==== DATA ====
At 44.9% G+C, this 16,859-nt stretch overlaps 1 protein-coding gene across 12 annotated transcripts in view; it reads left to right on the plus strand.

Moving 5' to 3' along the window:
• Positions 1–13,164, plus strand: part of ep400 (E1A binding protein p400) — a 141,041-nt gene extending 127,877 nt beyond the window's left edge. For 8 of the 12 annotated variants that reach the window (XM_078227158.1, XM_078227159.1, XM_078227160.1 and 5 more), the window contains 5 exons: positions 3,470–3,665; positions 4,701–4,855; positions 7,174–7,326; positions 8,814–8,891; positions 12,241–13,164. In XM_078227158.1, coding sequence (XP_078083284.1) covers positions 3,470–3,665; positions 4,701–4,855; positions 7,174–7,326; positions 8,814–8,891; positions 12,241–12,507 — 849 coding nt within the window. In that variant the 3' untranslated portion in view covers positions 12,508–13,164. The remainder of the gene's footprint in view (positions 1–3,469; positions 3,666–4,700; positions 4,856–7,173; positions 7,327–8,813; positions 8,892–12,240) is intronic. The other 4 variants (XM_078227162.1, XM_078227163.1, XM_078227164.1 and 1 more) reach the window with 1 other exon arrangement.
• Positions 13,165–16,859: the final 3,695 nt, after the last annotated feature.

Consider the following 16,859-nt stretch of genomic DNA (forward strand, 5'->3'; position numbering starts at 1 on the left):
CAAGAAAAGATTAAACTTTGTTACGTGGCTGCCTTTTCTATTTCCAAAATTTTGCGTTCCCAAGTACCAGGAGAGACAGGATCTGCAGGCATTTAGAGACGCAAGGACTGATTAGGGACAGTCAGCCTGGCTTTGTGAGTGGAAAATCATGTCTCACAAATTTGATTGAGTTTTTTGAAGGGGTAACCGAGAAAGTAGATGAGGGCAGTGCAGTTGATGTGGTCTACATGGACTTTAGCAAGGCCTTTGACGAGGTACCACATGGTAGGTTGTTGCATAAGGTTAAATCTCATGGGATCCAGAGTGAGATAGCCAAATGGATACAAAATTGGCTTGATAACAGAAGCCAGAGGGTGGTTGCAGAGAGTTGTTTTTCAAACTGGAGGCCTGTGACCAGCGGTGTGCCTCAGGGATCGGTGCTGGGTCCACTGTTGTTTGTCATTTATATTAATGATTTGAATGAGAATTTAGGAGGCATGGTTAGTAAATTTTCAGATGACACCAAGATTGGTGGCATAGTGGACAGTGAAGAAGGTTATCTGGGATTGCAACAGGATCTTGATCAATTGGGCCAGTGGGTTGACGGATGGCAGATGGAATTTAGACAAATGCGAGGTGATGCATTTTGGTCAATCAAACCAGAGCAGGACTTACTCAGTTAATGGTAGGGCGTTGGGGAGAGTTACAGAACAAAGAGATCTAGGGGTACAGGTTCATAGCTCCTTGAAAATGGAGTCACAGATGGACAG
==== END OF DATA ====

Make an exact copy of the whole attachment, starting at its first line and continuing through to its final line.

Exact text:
At 44.9% G+C, this 16,859-nt stretch overlaps 1 protein-coding gene across 12 annotated transcripts in view; it reads left to right on the plus strand.

Moving 5' to 3' along the window:
• Positions 1–13,164, plus strand: part of ep400 (E1A binding protein p400) — a 141,041-nt gene extending 127,877 nt beyond the window's left edge. For 8 of the 12 annotated variants that reach the window (XM_078227158.1, XM_078227159.1, XM_078227160.1 and 5 more), the window contains 5 exons: positions 3,470–3,665; positions 4,701–4,855; positions 7,174–7,326; positions 8,814–8,891; positions 12,241–13,164. In XM_078227158.1, coding sequence (XP_078083284.1) covers positions 3,470–3,665; positions 4,701–4,855; positions 7,174–7,326; positions 8,814–8,891; positions 12,241–12,507 — 849 coding nt within the window. In that variant the 3' untranslated portion in view covers positions 12,508–13,164. The remainder of the gene's footprint in view (positions 1–3,469; positions 3,666–4,700; positions 4,856–7,173; positions 7,327–8,813; positions 8,892–12,240) is intronic. The other 4 variants (XM_078227162.1, XM_078227163.1, XM_078227164.1 and 1 more) reach the window with 1 other exon arrangement.
• Positions 13,165–16,859: the final 3,695 nt, after the last annotated feature.

Consider the following 16,859-nt stretch of genomic DNA (forward strand, 5'->3'; position numbering starts at 1 on the left):
CAAGAAAAGATTAAACTTTGTTACGTGGCTGCCTTTTCTATTTCCAAAATTTTGCGTTCCCAAGTACCAGGAGAGACAGGATCTGCAGGCATTTAGAGACGCAAGGACTGATTAGGGACAGTCAGCCTGGCTTTGTGAGTGGAAAATCATGTCTCACAAATTTGATTGAGTTTTTTGAAGGGGTAACCGAGAAAGTAGATGAGGGCAGTGCAGTTGATGTGGTCTACATGGACTTTAGCAAGGCCTTTGACGAGGTACCACATGGTAGGTTGTTGCATAAGGTTAAATCTCATGGGATCCAGAGTGAGATAGCCAAATGGATACAAAATTGGCTTGATAACAGAAGCCAGAGGGTGGTTGCAGAGAGTTGTTTTTCAAACTGGAGGCCTGTGACCAGCGGTGTGCCTCAGGGATCGGTGCTGGGTCCACTGTTGTTTGTCATTTATATTAATGATTTGAATGAGAATTTAGGAGGCATGGTTAGTAAATTTTCAGATGACACCAAGATTGGTGGCATAGTGGACAGTGAAGAAGGTTATCTGGGATTGCAACAGGATCTTGATCAATTGGGCCAGTGGGTTGACGGATGGCAGATGGAATTTAGACAAATGCGAGGTGATGCATTTTGGTCAATCAAACCAGAGCAGGACTTACTCAGTTAATGGTAGGGCGTTGGGGAGAGTTACAGAACAAAGAGATCTAGGGGTACAGGTTCATAGCTCCTTGAAAATGGAGTCACAGATGGACAG